Shirt – Latitude is allowed. Cotton shirts sold by sutlers are your best bet. Avoid plastic buttons and modern shirts.
Hat – Our unit has certain guidelines for headgear. The normal eastern impression would use a forage cap, kepi or slouch hat. It is best to keep them as plain as possible. There should be no adornments or brass letters or numbers on the hats. Slouch hats were used by Confederates about 80% of the time. Hats can come in any color, however, brown, blue, black or gray are preferred.
Coats – The unit we portray wears a jean/wool Richmond Depot Type II shell jacket without piping (#3 gray jean wool). Later, as you grow in the hobby, you might want to consider getting a frock coat or a four button Union sack coat.
Trousers – You will be asked to purchase jean wool trousers with a button fly, and held up by suspenders. The color should be gray, brown, or some earthy color. Jean wool is much cooler and was more common for the Confederate soldier during the war. Sky-blue kersey wool pants can be purchased later if you want to expand your impression.
- Cartridge Box (with tins)
- Cartridge Box Strap
- Waist Belt (keeper optional)
- Cap Box
- Belt Buckle – Within our unit, buckles should always include either a Georgia frame, British snake tongue, or roller buckle
- Optional: Breastplate and Cartridge Box Plate
Canteen – This is a must. You should never take the field without a full canteen of water. You can get an original tintype or a stainless steel. The latter looks no different and will not rust.
Haversack – Black tarred, canvas sack which is hung over the shoulder containing rations, housewife (sewing kit), tobacco, etc. Not a necessity but generally part of the standard kit.
Brogans (shoes) – These can be rather expensive. Many different styles are sold by many different suppliers. The quality varies. The most important consideration is that they are comfortable. You will be doing a lot of walking in these shoes as an infantryman and you should be sure that they fit well WITH a heavy pair of wool socks on.
Underpants – Authentic underwear is sold but most reenactors use modern garments.
Musket & Bayonet – The two most common weapons used by reenactors are the Enfield and Springfield muskets. Either one of these will cost approximately $450 – $500 new. The reproductions are made by Armisport (cheapest), Euroarms, and Navy arms (most expensive).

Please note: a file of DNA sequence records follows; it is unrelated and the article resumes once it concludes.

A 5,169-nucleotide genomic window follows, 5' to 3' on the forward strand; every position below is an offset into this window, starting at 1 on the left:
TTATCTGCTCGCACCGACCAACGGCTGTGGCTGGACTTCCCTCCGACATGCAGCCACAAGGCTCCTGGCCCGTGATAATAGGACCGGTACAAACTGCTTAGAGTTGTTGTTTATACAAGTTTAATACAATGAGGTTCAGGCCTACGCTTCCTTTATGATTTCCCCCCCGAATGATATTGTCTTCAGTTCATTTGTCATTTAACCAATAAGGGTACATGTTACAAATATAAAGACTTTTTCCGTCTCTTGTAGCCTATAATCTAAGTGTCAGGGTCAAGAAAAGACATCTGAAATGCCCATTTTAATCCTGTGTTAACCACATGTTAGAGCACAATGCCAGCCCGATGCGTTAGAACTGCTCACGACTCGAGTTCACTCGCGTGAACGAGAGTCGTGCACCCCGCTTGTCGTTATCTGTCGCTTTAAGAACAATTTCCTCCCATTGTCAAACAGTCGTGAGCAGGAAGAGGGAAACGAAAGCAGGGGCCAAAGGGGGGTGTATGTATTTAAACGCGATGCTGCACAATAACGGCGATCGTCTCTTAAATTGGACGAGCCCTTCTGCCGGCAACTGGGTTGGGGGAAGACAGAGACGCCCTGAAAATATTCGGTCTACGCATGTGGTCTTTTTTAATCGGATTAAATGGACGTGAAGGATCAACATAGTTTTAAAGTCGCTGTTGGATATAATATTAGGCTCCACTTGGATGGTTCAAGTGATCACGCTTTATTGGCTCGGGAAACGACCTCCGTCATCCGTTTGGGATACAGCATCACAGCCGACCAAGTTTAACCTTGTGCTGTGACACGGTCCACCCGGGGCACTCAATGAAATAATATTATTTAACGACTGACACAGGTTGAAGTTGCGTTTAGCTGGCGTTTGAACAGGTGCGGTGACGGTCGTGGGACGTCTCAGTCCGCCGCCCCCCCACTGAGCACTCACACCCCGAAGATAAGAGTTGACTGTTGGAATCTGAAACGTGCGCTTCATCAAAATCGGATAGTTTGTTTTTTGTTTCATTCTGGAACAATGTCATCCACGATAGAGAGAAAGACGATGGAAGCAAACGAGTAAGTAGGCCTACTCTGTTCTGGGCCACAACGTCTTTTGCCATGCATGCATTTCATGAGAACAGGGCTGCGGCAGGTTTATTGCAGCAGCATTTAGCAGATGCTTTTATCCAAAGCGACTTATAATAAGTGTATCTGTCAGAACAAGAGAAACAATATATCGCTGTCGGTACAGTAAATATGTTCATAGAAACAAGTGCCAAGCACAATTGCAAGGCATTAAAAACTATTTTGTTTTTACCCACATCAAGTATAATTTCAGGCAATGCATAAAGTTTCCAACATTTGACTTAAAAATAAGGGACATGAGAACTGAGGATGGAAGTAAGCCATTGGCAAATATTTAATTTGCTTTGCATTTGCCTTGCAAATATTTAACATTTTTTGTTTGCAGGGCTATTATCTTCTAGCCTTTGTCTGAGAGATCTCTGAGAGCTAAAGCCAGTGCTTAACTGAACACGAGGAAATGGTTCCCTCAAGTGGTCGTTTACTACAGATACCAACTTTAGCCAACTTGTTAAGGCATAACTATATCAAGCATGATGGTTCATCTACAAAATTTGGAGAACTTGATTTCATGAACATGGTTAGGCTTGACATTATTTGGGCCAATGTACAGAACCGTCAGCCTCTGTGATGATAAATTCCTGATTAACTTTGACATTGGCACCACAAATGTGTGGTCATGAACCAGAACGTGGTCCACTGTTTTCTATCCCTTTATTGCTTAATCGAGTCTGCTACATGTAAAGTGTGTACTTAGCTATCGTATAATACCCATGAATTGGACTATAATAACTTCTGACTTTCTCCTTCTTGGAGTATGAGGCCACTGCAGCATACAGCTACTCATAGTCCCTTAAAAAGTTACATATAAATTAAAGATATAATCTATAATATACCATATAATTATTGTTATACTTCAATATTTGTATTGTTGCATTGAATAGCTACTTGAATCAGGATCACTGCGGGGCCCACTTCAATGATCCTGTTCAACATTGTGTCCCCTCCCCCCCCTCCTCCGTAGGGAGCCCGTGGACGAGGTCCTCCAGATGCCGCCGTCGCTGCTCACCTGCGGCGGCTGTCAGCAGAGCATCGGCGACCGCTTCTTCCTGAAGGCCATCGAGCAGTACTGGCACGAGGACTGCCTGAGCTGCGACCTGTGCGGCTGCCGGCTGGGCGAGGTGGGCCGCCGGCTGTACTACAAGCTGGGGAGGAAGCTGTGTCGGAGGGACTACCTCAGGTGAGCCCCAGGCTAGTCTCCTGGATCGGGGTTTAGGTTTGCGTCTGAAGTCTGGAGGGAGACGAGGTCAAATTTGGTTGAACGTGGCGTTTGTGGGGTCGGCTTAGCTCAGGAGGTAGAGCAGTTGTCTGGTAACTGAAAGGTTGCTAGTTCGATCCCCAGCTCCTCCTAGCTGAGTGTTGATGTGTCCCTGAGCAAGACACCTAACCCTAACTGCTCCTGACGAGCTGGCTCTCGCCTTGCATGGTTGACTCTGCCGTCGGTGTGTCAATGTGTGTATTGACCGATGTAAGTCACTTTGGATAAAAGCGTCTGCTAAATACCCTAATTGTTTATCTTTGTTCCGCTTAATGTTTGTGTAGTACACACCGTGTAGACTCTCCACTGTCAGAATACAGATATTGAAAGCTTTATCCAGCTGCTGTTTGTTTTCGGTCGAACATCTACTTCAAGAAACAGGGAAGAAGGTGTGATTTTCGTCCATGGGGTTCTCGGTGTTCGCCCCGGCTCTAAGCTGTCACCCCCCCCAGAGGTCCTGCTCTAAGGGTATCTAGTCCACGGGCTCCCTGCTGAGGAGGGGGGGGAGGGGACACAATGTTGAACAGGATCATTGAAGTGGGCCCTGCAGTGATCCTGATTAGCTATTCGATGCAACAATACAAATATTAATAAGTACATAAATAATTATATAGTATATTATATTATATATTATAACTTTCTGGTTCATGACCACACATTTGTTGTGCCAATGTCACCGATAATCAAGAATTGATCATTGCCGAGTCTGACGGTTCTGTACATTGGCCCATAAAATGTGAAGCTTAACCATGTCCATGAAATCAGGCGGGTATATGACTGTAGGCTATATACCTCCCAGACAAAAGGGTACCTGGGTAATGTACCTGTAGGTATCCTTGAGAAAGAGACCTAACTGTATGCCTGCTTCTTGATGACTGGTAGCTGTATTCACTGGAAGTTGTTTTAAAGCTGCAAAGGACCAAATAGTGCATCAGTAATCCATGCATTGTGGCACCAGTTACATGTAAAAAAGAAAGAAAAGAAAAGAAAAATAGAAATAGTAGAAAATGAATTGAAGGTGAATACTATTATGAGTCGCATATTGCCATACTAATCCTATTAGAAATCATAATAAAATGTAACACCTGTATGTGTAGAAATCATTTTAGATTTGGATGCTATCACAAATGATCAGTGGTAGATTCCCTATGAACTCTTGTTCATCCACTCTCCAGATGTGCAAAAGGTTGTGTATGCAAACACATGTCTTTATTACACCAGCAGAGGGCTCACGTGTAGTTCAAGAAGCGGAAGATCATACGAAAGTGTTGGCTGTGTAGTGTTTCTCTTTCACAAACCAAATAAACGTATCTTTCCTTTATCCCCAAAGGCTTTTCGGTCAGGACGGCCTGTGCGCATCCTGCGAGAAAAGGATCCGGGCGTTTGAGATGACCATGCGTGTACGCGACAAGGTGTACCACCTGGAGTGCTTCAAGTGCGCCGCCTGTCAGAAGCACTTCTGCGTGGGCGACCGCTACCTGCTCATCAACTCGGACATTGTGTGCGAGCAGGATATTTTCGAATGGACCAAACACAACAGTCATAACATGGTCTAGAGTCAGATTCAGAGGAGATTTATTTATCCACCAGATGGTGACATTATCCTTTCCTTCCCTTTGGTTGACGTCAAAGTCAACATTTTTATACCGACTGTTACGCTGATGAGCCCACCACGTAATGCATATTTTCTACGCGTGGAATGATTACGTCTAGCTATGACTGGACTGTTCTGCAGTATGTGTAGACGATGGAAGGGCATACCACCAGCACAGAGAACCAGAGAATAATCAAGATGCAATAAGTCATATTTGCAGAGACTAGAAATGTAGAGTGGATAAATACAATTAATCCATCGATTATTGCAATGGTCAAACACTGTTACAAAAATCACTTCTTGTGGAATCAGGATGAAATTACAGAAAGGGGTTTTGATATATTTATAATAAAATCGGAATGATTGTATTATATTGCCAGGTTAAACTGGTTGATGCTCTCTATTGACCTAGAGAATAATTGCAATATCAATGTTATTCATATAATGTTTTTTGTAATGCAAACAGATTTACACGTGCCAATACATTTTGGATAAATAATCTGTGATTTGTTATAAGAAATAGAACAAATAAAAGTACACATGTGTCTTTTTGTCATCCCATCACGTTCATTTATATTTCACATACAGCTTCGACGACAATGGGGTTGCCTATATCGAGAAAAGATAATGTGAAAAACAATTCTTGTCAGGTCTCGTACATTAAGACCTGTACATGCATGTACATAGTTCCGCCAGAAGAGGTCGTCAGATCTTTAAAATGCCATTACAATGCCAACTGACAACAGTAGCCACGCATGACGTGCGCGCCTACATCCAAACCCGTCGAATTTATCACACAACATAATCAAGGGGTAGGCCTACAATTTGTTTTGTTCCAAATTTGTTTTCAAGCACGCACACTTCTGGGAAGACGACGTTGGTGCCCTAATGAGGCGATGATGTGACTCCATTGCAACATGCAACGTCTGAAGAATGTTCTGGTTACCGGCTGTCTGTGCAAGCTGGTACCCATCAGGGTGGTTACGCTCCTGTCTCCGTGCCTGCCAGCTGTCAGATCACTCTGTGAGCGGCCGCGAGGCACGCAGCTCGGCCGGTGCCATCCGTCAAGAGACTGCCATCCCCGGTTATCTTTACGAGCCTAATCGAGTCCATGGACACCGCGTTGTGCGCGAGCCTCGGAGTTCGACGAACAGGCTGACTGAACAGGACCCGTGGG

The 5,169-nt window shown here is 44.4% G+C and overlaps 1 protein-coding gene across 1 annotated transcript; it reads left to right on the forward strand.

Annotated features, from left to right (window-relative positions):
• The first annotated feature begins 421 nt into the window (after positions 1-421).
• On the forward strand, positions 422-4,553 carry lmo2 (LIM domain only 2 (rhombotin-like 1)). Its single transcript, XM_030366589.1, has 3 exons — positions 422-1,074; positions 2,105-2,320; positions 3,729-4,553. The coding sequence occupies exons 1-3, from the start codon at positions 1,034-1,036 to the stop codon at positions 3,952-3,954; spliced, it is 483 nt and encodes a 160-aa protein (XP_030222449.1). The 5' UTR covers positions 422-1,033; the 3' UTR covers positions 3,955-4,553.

Occasionally, a second-hand weapon may be purchased but make sure someone knowledgeable inspects it before purchase. Even though you will not be firing live rounds, a defective weapon is a danger to you and your file-mates. Once you have a musket, you need a bayonet. They are different for each type of musket. Make sure when you buy your bayonet that you try it on the musket and that it seats firmly and locks into place. Also, the scabbards for each are different. The Springfield scabbard is one piece, while that for the Enfield bayonet has two, the frog and the scabbard itself.
Shelter – There are two acceptable forms of shelter for enlisted infantry, the A-Frame tent or the shelter half.
The A-frame, or Wedge Tent, was designed to sleep four soldiers during the Civil War, but really will only accommodate two modern-day reenactors comfortably. These tents come in six and nine foot long models.
The shelter half, or Dog Tent, is a rectangle of canvas with buttons along one side and buttonholes along the other. Matched with an identical piece and mounted on uprights these will provide passable shelter for two men. There comes a decision, however, in damp weather for the taller man as to which end of his body to keep dry!
Blanket – A good, thick woolen blanket is a necessity. Two would be wise.
Mess Kit – Each soldier needs to eat. The basic kit should include a tin cup, a metal plate, and utensils. Avoid the blue speckle-ware that is sold by certain sutlers, it is not period and looks ridiculous. A small frying pan could substitute for the plate, especially if the unit does not have a Mess and you are required to cook for yourself.
Other – Knapsacks, greatcoat, poncho, haversack stuffers all can wait. Many reenactors start salivating over catalogs and wind up buying stuff that they will never use. The best advice is to discuss all purchases with members of our unit.